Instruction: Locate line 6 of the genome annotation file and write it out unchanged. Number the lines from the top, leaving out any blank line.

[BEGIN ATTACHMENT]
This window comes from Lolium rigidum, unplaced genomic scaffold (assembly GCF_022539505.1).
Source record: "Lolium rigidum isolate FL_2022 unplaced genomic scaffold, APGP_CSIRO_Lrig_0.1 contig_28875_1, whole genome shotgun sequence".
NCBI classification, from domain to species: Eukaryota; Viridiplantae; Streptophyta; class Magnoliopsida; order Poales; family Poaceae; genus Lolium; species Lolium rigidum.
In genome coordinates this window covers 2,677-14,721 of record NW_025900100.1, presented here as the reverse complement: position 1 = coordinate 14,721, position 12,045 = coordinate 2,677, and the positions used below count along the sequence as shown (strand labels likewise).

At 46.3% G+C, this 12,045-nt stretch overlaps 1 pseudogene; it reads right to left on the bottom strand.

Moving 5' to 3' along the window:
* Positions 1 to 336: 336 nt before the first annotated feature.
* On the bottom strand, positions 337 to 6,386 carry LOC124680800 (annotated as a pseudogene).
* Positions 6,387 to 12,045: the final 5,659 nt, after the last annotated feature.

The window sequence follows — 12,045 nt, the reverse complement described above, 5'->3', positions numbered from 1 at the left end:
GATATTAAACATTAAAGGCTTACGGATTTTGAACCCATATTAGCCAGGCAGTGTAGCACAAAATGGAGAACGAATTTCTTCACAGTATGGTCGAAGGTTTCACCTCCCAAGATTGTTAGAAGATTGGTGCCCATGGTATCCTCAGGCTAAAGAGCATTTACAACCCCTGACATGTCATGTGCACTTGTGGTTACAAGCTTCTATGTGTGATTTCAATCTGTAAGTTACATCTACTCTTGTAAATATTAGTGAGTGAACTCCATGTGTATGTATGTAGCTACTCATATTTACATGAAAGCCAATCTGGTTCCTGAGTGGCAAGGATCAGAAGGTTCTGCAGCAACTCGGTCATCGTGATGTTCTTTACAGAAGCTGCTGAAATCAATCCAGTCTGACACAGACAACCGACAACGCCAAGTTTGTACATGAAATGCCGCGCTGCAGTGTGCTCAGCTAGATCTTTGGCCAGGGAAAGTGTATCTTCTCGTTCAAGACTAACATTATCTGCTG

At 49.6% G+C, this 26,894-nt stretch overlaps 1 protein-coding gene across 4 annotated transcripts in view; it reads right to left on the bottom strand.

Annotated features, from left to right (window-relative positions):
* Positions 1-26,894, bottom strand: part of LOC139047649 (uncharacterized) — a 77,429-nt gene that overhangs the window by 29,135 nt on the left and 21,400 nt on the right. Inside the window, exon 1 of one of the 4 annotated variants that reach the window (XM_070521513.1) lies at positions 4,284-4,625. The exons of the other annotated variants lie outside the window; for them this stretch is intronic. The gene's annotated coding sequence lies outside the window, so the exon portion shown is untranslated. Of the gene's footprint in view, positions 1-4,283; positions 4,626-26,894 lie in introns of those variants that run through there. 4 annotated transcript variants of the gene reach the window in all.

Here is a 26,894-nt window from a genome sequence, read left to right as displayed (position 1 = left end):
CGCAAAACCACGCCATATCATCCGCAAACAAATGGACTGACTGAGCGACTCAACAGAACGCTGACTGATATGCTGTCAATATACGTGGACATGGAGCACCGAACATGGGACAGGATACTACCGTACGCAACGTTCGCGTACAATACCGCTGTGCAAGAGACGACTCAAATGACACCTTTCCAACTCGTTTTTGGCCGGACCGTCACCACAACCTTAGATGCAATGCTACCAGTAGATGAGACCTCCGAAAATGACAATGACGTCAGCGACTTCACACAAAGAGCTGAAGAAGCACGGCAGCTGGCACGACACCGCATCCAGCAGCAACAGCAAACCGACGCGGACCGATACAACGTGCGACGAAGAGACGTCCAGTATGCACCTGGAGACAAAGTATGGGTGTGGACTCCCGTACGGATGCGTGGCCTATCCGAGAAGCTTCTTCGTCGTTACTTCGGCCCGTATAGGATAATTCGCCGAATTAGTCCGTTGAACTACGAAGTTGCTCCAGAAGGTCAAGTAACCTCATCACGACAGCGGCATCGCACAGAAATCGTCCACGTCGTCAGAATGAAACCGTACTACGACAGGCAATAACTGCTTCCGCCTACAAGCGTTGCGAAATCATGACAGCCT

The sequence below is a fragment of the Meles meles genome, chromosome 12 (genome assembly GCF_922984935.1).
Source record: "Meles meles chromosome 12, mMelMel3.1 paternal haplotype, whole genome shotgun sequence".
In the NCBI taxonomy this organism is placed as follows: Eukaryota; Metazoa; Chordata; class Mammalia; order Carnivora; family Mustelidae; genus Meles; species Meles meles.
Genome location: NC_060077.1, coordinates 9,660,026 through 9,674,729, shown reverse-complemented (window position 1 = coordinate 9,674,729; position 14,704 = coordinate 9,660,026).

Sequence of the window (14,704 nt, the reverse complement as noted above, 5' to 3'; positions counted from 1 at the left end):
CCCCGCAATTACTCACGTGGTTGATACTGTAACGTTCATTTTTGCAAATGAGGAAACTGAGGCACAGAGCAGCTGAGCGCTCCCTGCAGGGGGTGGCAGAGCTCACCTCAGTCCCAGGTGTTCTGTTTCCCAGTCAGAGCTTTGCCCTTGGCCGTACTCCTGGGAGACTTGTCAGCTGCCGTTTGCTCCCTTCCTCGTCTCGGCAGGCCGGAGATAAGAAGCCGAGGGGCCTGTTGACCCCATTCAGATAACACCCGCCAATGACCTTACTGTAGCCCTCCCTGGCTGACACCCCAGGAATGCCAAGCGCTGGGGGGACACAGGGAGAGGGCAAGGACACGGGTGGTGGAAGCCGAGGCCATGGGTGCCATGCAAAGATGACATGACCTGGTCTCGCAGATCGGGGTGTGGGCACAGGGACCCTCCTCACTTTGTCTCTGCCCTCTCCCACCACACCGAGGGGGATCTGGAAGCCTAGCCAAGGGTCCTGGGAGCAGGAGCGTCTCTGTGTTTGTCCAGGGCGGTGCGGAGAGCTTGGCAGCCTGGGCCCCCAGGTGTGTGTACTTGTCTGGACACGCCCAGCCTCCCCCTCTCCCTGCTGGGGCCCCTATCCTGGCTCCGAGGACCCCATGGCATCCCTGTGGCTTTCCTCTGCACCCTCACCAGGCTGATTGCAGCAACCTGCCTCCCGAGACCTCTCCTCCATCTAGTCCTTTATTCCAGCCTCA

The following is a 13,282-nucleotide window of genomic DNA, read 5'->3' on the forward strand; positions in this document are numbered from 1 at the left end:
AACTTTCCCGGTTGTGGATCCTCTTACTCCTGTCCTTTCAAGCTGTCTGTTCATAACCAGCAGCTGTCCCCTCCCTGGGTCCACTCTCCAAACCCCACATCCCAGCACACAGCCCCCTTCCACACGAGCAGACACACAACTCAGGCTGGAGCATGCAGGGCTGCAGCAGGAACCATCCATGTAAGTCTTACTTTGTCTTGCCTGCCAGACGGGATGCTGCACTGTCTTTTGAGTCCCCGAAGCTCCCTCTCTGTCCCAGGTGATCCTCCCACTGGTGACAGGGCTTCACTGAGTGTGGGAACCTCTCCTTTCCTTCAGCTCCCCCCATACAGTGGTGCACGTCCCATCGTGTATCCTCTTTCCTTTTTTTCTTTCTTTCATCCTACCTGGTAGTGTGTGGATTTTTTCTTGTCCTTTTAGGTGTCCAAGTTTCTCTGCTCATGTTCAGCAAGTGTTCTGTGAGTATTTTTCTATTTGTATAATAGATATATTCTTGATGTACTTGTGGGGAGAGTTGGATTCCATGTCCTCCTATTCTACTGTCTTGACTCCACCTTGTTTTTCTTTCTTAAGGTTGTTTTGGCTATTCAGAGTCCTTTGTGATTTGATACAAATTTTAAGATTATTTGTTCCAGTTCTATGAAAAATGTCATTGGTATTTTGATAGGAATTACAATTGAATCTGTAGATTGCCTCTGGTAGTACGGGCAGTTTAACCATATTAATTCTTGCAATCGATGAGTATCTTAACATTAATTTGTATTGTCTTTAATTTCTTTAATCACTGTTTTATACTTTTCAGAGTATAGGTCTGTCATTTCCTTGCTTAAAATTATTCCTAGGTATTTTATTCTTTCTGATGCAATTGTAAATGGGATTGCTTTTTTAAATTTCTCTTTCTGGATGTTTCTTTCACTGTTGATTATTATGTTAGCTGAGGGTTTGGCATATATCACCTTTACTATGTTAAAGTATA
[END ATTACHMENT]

Moving 5' to 3' along the window: